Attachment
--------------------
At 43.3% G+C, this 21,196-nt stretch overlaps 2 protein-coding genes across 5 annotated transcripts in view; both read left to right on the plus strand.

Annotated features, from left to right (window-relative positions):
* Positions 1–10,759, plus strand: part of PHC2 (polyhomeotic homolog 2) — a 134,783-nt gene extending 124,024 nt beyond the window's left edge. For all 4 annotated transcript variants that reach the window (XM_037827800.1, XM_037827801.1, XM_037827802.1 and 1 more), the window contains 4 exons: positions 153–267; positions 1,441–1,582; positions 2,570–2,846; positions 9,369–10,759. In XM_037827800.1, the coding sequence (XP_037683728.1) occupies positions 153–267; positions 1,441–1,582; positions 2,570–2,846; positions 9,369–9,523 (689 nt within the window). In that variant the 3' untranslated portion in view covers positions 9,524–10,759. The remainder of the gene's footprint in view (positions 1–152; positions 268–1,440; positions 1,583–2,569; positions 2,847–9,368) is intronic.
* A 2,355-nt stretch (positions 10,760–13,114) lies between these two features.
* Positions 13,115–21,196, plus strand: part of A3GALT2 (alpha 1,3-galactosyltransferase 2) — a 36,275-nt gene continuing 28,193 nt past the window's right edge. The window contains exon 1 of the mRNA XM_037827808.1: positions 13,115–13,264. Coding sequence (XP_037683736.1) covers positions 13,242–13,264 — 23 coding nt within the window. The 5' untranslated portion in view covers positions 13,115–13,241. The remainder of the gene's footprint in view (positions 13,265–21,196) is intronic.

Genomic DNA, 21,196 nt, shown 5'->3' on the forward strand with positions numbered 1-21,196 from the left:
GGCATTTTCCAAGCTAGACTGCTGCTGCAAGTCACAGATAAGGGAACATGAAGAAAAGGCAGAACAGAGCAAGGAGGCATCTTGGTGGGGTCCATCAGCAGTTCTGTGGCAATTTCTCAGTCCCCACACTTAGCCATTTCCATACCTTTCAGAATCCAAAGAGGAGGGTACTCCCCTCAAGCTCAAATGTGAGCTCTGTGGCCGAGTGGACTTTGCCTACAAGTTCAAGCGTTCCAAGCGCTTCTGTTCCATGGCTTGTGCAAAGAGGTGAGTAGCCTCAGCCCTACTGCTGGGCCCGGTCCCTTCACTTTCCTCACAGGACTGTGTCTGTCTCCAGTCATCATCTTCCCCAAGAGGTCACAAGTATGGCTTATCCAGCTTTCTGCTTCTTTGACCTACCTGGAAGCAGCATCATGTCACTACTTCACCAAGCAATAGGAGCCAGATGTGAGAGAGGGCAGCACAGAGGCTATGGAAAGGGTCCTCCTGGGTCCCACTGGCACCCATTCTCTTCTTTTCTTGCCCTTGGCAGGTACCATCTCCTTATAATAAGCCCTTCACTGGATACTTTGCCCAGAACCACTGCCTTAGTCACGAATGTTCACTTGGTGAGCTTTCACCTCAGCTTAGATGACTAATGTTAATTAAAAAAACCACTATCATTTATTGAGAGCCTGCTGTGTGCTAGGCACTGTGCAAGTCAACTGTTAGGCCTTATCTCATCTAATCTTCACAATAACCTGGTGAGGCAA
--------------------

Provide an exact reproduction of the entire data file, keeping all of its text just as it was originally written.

At 43.3% G+C, this 21,196-nt stretch overlaps 2 protein-coding genes across 5 annotated transcripts in view; both read left to right on the plus strand.

Annotated features, from left to right (window-relative positions):
* Positions 1–10,759, plus strand: part of PHC2 (polyhomeotic homolog 2) — a 134,783-nt gene extending 124,024 nt beyond the window's left edge. For all 4 annotated transcript variants that reach the window (XM_037827800.1, XM_037827801.1, XM_037827802.1 and 1 more), the window contains 4 exons: positions 153–267; positions 1,441–1,582; positions 2,570–2,846; positions 9,369–10,759. In XM_037827800.1, the coding sequence (XP_037683728.1) occupies positions 153–267; positions 1,441–1,582; positions 2,570–2,846; positions 9,369–9,523 (689 nt within the window). In that variant the 3' untranslated portion in view covers positions 9,524–10,759. The remainder of the gene's footprint in view (positions 1–152; positions 268–1,440; positions 1,583–2,569; positions 2,847–9,368) is intronic.
* A 2,355-nt stretch (positions 10,760–13,114) lies between these two features.
* Positions 13,115–21,196, plus strand: part of A3GALT2 (alpha 1,3-galactosyltransferase 2) — a 36,275-nt gene continuing 28,193 nt past the window's right edge. The window contains exon 1 of the mRNA XM_037827808.1: positions 13,115–13,264. Coding sequence (XP_037683736.1) covers positions 13,242–13,264 — 23 coding nt within the window. The 5' untranslated portion in view covers positions 13,115–13,241. The remainder of the gene's footprint in view (positions 13,265–21,196) is intronic.

Genomic DNA, 21,196 nt, shown 5'->3' on the forward strand with positions numbered 1-21,196 from the left:
GGCATTTTCCAAGCTAGACTGCTGCTGCAAGTCACAGATAAGGGAACATGAAGAAAAGGCAGAACAGAGCAAGGAGGCATCTTGGTGGGGTCCATCAGCAGTTCTGTGGCAATTTCTCAGTCCCCACACTTAGCCATTTCCATACCTTTCAGAATCCAAAGAGGAGGGTACTCCCCTCAAGCTCAAATGTGAGCTCTGTGGCCGAGTGGACTTTGCCTACAAGTTCAAGCGTTCCAAGCGCTTCTGTTCCATGGCTTGTGCAAAGAGGTGAGTAGCCTCAGCCCTACTGCTGGGCCCGGTCCCTTCACTTTCCTCACAGGACTGTGTCTGTCTCCAGTCATCATCTTCCCCAAGAGGTCACAAGTATGGCTTATCCAGCTTTCTGCTTCTTTGACCTACCTGGAAGCAGCATCATGTCACTACTTCACCAAGCAATAGGAGCCAGATGTGAGAGAGGGCAGCACAGAGGCTATGGAAAGGGTCCTCCTGGGTCCCACTGGCACCCATTCTCTTCTTTTCTTGCCCTTGGCAGGTACCATCTCCTTATAATAAGCCCTTCACTGGATACTTTGCCCAGAACCACTGCCTTAGTCACGAATGTTCACTTGGTGAGCTTTCACCTCAGCTTAGATGACTAATGTTAATTAAAAAAACCACTATCATTTATTGAGAGCCTGCTGTGTGCTAGGCACTGTGCAAGTCAACTGTTAGGCCTTATCTCATCTAATCTTCACAATAACCTGGTGAGGCAA